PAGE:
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Julian Garrett knew what was at stake while working on the missions that would send men to the moon while he was worked at Cape Canaveral. Apollo 11 was no different.
“The mission itself was so complicated,” said, Garrett, who worked on the Apollo missions and now lives in Clarkesville. “So many things had to come together and be perfect in order to succeed and it was. The first thing you worry about is the launch. That’s the most dangerous part, and I guess the most nail-biting point when it was time to land and they missed the first landing spot and (astronaut Neil Armstrong) had to find another one.”
Garrett said screens in the communication center showed the space craft running out of fuel.
“We know if it goes out, he’s going to fall like a rock. In the last three seconds, I think, he set it down.”
Garrett worked as a communications coordinator for RCA Service Company at Cape Canaveral from 1963 to 1974. He said technology has changed a lot since then.
“The technology today, I think probably 90 percent of it stemmed from what was envisioned or created during that time as far as materialization,” he said. “I mean, it was just a stage above vacuum tubes. It had discrete transistors, we didn’t have integrated circuits with millions of components on them and now I can’t think of anything that would have less computing power than the Apollo mission did.”
Garrett and his wife, Judith, have been married for 56 and a half years, and were married while Garrett was working on the space missions. Judith Garrett said she, too, remembers where she was when the mission reached the moon.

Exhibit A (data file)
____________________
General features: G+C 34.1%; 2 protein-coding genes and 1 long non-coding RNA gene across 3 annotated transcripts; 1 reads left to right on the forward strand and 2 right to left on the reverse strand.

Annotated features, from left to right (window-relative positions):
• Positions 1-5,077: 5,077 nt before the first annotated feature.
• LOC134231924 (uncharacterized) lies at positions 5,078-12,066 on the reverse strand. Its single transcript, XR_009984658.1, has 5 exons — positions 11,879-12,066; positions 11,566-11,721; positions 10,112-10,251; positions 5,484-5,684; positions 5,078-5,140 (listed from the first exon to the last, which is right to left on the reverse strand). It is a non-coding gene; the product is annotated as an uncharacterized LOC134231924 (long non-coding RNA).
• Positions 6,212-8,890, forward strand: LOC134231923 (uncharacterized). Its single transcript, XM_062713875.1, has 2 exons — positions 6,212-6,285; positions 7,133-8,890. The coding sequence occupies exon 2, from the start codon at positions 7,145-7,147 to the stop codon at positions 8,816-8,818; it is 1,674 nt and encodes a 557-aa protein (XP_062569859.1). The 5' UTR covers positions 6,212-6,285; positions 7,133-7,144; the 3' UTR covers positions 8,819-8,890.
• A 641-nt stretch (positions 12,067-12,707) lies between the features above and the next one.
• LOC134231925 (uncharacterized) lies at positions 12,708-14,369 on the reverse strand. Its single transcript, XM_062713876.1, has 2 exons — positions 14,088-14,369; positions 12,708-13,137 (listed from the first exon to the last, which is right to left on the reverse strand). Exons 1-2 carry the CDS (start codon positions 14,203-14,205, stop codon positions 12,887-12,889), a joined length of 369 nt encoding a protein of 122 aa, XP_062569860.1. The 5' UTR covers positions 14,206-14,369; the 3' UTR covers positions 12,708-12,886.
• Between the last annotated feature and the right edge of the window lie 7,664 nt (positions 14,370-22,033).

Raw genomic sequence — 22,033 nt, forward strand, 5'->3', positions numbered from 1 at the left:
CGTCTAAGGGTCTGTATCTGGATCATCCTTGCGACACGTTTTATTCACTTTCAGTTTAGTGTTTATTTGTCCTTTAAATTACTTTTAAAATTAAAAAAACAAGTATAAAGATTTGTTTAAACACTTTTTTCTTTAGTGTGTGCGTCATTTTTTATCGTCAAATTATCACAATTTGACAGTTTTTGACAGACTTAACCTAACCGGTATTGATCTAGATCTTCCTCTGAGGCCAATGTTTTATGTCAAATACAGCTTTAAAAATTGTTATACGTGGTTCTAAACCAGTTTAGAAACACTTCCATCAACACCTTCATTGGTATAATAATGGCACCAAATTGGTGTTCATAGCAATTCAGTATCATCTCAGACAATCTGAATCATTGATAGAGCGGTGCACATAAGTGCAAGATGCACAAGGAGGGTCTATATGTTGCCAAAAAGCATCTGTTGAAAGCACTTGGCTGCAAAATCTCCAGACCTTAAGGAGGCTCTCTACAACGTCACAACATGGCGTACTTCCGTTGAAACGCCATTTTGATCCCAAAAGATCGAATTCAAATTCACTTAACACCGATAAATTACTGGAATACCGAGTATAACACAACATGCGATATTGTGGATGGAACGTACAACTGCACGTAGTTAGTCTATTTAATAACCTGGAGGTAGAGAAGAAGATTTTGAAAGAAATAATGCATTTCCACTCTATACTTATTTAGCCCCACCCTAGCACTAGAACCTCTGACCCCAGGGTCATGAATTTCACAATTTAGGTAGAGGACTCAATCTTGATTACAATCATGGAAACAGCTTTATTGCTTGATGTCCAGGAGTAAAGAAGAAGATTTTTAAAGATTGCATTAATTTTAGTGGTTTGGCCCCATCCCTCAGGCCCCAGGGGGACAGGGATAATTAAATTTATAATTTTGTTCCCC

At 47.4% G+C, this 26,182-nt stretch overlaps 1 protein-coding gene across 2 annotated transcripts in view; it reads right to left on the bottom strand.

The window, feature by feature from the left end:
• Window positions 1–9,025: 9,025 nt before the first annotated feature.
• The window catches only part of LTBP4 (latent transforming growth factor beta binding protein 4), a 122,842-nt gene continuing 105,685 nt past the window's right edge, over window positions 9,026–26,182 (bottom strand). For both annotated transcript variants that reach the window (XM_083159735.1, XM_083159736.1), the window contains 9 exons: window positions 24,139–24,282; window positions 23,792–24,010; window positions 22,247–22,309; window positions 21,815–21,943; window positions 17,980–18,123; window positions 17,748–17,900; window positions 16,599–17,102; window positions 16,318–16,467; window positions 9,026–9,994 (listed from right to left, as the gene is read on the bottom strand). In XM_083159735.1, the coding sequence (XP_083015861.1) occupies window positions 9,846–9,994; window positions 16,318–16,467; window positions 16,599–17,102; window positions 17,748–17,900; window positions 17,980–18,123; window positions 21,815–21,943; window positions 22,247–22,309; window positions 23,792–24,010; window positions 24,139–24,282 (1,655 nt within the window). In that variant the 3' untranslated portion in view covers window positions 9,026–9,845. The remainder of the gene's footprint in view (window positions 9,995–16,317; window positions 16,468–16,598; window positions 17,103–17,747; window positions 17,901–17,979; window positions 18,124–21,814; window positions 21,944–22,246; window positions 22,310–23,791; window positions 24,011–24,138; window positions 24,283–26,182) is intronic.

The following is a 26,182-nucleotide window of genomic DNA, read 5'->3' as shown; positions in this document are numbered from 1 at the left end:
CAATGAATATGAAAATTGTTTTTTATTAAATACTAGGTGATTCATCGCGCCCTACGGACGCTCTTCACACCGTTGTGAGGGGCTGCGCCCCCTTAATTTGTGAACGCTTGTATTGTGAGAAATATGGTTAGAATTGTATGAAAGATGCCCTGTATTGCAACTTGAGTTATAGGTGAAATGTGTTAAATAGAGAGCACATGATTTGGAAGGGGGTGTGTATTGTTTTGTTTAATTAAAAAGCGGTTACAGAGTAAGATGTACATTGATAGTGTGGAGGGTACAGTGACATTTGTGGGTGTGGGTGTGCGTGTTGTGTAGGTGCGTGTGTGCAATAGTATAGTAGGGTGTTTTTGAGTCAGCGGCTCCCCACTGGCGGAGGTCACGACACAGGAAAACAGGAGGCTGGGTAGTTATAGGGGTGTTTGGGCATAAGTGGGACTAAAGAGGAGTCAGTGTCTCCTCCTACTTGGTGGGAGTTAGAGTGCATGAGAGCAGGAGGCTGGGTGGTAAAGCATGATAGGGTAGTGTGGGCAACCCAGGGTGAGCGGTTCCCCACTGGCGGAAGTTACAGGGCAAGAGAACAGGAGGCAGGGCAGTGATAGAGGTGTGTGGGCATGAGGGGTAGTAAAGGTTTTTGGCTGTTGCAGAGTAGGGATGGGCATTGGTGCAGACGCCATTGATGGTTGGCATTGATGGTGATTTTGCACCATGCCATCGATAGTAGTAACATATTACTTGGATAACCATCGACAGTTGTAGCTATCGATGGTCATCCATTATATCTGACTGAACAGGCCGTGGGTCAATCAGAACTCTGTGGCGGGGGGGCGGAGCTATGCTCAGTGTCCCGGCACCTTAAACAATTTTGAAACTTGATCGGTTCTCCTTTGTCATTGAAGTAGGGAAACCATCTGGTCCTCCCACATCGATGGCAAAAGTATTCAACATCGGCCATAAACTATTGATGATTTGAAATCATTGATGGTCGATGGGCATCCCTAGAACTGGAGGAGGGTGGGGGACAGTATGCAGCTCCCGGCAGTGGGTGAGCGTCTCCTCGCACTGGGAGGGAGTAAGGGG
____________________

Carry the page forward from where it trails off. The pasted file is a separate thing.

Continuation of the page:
“I remember I was with my mother going up (Highway) A-1-A in the car and they said, ‘They have landed!’ And I said oh my goodness and even though it was daylight, you know how you can see the shape of the moon? As I looked up there and I said, ‘I cannot believe it, that there are actually people on the moon! We’re there!’ That was exciting.”
She said it was incredible to later watch the broadcast replays.
“You sit there, with the black-and-white television and you’re watching and you think, ‘Oh my goodness,’ and they’re hopping here and they hop around and they put out the flag and well, I was just wishing I could have seen it in color.”
Julian Garrett said he still sees the success from Apollo 11 on a bright night.
“Of course you think about it on the anniversary, but normally if I see a full moon, it will invariably come to my mind that people walked on that thing, not once but several times. I played a minor part, I think it would have succeeded without me, but I still feel like I played a part,” he said. “I still look at the moon and think there is a part of the space craft there. Wonder if it’ll ever be discovered by some future generation and really if they’ll know what it was. But every time I look at it I think of it.”
Following Apollo 11, five other Apollo missions successfully made it to the moon. Garrett said he wasn’t sure about future missions to Mars or other planets, but he did wonder if we would return to the moon.
“Even by today’s standards I don’t know if they could do it as flawlessly and it may have been just pure luck.”